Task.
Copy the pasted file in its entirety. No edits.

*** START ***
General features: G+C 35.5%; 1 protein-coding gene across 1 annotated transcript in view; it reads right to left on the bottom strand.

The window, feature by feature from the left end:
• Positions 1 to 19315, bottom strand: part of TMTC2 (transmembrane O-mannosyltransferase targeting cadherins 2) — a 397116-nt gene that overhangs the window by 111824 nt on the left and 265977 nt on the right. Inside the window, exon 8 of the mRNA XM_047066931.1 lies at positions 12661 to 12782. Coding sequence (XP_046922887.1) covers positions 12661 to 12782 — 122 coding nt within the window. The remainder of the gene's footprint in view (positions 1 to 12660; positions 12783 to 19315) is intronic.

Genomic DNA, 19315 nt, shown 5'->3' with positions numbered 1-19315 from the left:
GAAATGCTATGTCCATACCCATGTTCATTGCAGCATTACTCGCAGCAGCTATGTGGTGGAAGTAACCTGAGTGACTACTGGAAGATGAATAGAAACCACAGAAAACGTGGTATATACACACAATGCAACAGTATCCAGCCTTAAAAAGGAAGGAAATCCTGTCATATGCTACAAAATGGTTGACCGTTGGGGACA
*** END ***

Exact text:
General features: G+C 35.5%; 1 protein-coding gene across 1 annotated transcript in view; it reads right to left on the bottom strand.

The window, feature by feature from the left end:
• Positions 1 to 19315, bottom strand: part of TMTC2 (transmembrane O-mannosyltransferase targeting cadherins 2) — a 397116-nt gene that overhangs the window by 111824 nt on the left and 265977 nt on the right. Inside the window, exon 8 of the mRNA XM_047066931.1 lies at positions 12661 to 12782. Coding sequence (XP_046922887.1) covers positions 12661 to 12782 — 122 coding nt within the window. The remainder of the gene's footprint in view (positions 1 to 12660; positions 12783 to 19315) is intronic.

Genomic DNA, 19315 nt, shown 5'->3' with positions numbered 1-19315 from the left:
GAAATGCTATGTCCATACCCATGTTCATTGCAGCATTACTCGCAGCAGCTATGTGGTGGAAGTAACCTGAGTGACTACTGGAAGATGAATAGAAACCACAGAAAACGTGGTATATACACACAATGCAACAGTATCCAGCCTTAAAAAGGAAGGAAATCCTGTCATATGCTACAAAATGGTTGACCGTTGGGGACA